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Eiji Uchida, Adam Torel and actors Sairi Ito and Antony interview: Love and Other Cults

We talk to the director, stars and producer of Love and Other Cults

This interview took place in a roundtable at the Udine Far East Film Festival, with director Eiji Uchida, producer Adam Torel, actress Sairi Ito and comedian/actor Antony.

easternKicks: I’d like to start by asking about where the inspiration for Love and Other Cults came from…?

Eiji Uchida: This story was originally a true story, based on a woman who was a mother. What happened was I had the chance to listen to the story of her life, and that became the basis for the script, and also the original story she told me was much more hardcore than the one I portrayed, so I made it more ‘pop’. In the story, I also wanted to put something about the prostitution of teenagers and how the Yakuza are doing evil by using teenagers, but again these are all problems of the Japanese current times and are strongly felt in the country. I tried to make them come across in a more pop way in the film, but the narrative is basically all how it was given to me.

This woman was then also part of, what I call, ‘yankee/mid families’, and she entered an acting group in the first year of junior high school. She did this because she wanted to be loved by the families she was with. The mother actually played a model in the finished film. Her story was very interesting, very hardcore. I think she perfectly symbolizes a Japanese local person, as this idea of a countryside where you have the adults exploiting the young people, and the young resorting to gambling and prostitution is pretty popular locally.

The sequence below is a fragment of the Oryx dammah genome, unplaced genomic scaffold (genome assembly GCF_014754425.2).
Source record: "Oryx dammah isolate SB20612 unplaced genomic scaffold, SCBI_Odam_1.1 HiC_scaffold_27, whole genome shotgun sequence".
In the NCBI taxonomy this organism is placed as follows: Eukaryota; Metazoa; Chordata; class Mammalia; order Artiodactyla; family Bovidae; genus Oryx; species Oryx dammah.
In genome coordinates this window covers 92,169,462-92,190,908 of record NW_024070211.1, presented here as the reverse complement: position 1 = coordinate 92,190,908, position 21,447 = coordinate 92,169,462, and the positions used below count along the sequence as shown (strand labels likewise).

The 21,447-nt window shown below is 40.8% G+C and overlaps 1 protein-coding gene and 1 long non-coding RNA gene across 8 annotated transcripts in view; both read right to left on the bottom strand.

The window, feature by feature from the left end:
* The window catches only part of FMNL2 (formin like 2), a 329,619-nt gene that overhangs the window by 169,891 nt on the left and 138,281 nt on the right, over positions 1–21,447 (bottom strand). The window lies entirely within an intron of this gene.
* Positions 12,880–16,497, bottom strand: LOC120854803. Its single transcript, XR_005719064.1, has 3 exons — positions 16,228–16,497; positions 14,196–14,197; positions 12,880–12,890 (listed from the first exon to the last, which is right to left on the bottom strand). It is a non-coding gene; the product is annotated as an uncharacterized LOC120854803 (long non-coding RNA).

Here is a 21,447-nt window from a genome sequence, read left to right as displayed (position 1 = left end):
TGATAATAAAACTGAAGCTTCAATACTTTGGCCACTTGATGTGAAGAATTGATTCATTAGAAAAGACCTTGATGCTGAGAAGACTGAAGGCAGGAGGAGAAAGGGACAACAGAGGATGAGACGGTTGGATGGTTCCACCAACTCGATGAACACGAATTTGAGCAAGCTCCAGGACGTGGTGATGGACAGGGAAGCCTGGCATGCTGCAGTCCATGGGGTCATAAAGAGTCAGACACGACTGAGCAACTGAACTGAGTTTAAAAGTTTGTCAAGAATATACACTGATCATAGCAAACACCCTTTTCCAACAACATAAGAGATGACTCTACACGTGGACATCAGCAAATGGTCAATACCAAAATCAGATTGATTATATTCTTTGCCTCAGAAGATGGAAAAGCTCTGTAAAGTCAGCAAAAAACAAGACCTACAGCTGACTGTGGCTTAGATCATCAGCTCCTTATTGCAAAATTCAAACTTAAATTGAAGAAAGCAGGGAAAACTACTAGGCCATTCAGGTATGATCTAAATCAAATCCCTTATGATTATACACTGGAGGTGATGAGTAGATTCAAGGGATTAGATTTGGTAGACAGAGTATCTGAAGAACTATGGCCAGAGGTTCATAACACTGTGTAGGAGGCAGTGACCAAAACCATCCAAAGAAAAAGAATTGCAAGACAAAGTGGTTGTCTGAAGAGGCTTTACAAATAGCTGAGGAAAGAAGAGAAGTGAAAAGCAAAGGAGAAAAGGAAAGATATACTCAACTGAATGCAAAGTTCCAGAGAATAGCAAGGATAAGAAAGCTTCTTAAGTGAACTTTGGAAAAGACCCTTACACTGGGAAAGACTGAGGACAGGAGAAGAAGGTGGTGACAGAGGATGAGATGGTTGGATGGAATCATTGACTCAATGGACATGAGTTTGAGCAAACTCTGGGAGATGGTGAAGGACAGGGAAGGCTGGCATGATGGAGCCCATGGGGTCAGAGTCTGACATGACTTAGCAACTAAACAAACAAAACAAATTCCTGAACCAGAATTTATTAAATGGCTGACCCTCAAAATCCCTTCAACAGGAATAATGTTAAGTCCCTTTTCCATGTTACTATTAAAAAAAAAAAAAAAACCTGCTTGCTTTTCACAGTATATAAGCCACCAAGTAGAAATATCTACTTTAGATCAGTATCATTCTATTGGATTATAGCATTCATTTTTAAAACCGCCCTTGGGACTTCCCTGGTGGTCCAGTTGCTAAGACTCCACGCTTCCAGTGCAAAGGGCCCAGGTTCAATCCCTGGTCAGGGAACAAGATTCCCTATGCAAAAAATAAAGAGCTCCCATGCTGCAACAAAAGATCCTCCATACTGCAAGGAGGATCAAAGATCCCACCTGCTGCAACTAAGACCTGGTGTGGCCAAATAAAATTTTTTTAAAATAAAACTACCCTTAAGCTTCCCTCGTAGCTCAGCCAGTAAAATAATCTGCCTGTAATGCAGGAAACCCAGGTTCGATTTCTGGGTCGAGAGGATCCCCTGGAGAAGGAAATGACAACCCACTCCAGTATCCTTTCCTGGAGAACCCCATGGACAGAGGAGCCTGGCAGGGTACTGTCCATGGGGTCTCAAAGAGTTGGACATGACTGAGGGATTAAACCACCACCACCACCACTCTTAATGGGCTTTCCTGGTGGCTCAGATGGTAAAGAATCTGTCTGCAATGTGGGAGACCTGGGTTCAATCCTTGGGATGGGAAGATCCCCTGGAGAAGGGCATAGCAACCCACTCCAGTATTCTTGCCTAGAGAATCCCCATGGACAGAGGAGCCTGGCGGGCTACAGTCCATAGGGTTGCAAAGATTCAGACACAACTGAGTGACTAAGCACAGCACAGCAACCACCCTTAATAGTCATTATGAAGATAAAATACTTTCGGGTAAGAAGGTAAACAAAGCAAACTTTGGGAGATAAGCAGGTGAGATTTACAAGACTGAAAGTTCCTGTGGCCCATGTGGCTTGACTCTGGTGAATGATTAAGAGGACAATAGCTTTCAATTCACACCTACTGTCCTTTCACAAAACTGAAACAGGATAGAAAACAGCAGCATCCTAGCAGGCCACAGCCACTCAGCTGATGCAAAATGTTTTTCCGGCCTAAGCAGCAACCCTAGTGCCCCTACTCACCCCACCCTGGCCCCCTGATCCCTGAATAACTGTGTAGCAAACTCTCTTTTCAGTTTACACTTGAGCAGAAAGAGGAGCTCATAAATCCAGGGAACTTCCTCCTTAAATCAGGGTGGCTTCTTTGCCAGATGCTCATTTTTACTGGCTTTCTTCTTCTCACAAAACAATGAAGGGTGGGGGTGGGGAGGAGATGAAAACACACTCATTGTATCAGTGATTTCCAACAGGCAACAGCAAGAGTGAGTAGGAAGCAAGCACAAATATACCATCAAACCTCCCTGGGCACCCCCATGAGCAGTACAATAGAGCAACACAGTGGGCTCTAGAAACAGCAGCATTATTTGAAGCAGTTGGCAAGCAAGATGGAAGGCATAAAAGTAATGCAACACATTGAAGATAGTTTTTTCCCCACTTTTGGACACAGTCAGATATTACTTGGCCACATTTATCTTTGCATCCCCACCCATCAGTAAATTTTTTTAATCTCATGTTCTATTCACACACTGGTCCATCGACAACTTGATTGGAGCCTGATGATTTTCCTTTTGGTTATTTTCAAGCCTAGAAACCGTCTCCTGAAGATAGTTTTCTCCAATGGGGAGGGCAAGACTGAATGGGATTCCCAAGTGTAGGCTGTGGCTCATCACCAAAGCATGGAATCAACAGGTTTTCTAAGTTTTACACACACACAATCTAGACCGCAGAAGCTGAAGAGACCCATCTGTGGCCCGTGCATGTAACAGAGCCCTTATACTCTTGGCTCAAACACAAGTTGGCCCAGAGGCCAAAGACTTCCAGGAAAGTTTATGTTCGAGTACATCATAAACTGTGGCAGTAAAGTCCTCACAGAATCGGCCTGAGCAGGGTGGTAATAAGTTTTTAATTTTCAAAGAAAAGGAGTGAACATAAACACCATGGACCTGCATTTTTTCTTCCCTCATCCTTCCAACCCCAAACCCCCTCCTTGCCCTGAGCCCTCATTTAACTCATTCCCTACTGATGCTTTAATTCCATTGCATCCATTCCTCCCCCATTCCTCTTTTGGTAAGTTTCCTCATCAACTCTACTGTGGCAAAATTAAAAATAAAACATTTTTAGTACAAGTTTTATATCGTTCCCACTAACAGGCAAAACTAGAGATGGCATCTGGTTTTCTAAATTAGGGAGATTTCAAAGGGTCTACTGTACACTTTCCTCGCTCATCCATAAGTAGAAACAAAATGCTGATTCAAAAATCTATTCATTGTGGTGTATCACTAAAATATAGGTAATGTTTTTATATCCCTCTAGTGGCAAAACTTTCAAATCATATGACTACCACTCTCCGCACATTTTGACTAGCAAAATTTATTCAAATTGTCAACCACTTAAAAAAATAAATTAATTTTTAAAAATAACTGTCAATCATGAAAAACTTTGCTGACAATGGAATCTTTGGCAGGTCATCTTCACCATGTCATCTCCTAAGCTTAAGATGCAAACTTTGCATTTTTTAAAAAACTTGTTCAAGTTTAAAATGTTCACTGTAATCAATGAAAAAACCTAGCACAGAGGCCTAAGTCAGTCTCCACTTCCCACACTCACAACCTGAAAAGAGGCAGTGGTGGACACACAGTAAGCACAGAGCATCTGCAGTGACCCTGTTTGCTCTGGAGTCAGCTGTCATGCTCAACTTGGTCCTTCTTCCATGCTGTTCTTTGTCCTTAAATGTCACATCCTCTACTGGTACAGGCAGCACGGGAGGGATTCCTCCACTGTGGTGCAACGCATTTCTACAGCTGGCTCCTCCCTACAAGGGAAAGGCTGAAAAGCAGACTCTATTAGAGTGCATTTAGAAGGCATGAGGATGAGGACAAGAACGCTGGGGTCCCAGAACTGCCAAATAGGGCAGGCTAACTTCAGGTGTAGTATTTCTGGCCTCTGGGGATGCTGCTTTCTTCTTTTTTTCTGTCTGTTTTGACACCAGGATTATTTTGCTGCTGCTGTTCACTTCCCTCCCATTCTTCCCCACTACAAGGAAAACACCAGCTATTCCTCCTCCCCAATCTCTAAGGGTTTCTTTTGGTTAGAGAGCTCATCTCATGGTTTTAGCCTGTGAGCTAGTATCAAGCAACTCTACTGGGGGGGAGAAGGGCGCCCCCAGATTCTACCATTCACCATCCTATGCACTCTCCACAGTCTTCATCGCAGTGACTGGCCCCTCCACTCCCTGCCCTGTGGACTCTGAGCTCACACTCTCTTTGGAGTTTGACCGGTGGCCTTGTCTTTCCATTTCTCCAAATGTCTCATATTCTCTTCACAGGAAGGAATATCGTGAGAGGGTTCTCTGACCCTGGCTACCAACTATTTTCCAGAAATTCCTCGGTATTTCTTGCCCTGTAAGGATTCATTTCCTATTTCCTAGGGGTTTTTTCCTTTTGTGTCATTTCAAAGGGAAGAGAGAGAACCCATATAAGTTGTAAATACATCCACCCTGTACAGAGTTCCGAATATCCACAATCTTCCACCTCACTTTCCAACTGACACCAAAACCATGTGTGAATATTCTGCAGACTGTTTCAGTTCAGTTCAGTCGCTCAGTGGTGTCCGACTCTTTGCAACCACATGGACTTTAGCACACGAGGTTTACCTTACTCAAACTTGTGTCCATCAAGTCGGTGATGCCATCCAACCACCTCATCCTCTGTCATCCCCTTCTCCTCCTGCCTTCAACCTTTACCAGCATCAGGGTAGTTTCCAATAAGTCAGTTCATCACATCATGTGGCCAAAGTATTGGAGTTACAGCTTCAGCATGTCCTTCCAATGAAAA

eK: What is the difference between the Japanese audience and Italian audience here at the festival?

Eiji Uchida: In Japan, nobody would watch a movie whilst speaking or making a loud reaction, and I don’t know if its Italy (as I feel Italy is different to the rest of Europe) but here everyone had a strong reaction to watching my film. I enjoyed watching the film here with a reactive theatre as its fun to be with them, and their reactions were loud whereas in Japan they wouldn’t speak at all in the cinema. Also during the final credits, the Japanese people would sit down until the very last moment, but usually Europeans and Americans just leave halfway through.

eK: Director Uchida, you made Lowlife Love with Third Window Films before this film, and again you’re working with Third Window Films this time. What was the collaboration process like, and did you know since the previous film you would make another together again?

Eiji Uchida: We didn’t know after Lowlife Love that there would be a further collaboration together. The thing was that Lowlife Love did very well at the box office, and because of that there was then the ability to proceed with a different project, as the producers are English and in this case it was also the chance to show a new cultural gap through this.